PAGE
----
Higher weight, lower education: A longitudinal association between adolescents' body mass index and their subsequent educational achievement level?
Number of pages
SourceJournal of School Health, 84, 12, (2014), pp. 769-776
Article / Letter to editor
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SW OZ BSI OGG
Journal of School Health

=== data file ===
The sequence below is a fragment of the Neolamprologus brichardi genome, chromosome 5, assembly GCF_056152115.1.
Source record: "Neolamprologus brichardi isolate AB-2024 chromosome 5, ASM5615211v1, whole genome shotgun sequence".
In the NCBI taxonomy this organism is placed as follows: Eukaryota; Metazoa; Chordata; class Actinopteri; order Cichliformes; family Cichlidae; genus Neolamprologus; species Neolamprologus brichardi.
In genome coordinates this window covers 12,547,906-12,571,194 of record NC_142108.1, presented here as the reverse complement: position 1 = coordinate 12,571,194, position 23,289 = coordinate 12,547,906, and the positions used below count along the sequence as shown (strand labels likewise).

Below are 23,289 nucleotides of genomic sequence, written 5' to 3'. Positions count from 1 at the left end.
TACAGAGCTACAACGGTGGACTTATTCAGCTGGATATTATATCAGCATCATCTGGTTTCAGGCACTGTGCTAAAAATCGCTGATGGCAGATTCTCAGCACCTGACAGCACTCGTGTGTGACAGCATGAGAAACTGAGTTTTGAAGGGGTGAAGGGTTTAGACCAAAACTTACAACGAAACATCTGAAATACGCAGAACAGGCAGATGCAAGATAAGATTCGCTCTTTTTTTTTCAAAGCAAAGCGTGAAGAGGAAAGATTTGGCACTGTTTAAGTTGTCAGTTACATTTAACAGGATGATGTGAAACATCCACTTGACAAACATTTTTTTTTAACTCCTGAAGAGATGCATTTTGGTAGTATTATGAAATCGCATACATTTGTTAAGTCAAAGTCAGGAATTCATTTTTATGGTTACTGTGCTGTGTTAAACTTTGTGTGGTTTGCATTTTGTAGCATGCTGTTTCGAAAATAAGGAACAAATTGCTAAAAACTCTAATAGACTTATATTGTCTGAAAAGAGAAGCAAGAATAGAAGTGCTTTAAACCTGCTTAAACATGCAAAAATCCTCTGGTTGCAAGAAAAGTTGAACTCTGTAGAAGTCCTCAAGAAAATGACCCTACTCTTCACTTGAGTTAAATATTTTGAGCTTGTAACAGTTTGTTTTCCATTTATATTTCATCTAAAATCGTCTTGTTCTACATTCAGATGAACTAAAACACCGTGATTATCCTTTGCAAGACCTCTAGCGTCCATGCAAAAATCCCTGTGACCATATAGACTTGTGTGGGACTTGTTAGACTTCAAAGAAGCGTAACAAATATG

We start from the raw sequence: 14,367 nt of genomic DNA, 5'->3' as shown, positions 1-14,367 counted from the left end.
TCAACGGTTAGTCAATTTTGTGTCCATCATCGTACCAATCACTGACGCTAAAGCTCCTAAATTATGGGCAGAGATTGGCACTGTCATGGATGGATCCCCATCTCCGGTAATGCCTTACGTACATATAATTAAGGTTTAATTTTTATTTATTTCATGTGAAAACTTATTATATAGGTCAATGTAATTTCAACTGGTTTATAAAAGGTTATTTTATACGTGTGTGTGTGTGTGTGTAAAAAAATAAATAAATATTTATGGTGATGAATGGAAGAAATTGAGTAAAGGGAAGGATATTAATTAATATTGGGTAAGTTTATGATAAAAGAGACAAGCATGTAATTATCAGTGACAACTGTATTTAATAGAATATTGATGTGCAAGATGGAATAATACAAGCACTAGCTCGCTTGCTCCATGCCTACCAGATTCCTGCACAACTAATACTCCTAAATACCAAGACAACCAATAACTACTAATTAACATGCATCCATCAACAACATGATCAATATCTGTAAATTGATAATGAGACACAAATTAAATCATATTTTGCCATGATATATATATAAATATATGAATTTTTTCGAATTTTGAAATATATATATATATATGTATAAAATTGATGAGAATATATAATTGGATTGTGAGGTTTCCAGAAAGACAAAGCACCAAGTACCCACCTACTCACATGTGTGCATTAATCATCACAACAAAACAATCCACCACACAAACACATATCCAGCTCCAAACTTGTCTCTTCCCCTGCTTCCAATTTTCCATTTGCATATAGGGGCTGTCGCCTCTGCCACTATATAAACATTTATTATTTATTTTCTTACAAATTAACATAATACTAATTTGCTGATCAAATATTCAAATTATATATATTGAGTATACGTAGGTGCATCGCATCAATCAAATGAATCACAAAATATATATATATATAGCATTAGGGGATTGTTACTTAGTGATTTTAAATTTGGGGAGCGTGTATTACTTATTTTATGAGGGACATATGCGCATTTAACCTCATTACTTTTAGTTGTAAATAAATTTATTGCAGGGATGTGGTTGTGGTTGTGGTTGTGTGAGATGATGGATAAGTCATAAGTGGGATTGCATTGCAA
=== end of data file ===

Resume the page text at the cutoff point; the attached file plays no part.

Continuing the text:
BACKGROUND The purpose of this study was to examine the association between adolescents' body mass index (BMI) z-scores and their subsequent level of schooling, extending previous longitudinal research by using objectively measured weight and height data. METHODS A longitudinal study with 3 study waves (1-year intervals) involving 1248 Dutch adolescents (49% girls; mean age = 13.7 years) at schools providing different educational levels was used to determine adolescents who moved and did not move to a lower educational level in the first year, or in the second year, and to examine whether this movement could be predicted by BMI z-scores (zBMI), after controlling for a large range of potential confounding factors. RESULTS A total of 1164 Dutch adolescents continued in the same level of education, whereas 84 adolescents moved to a lower educational level (43 moved in the first and 41 in the second year). A higher zBMI significantly increased the risk of a general transition to a lower educational level, and of a transition in the first year, but not in the second year, after controlling for potential demographic, behavioral, and psychological confounds. CONCLUSIONS Findings suggest that a higher zBMI during adolescence immediately lowers educational achievement level during general secondary education.
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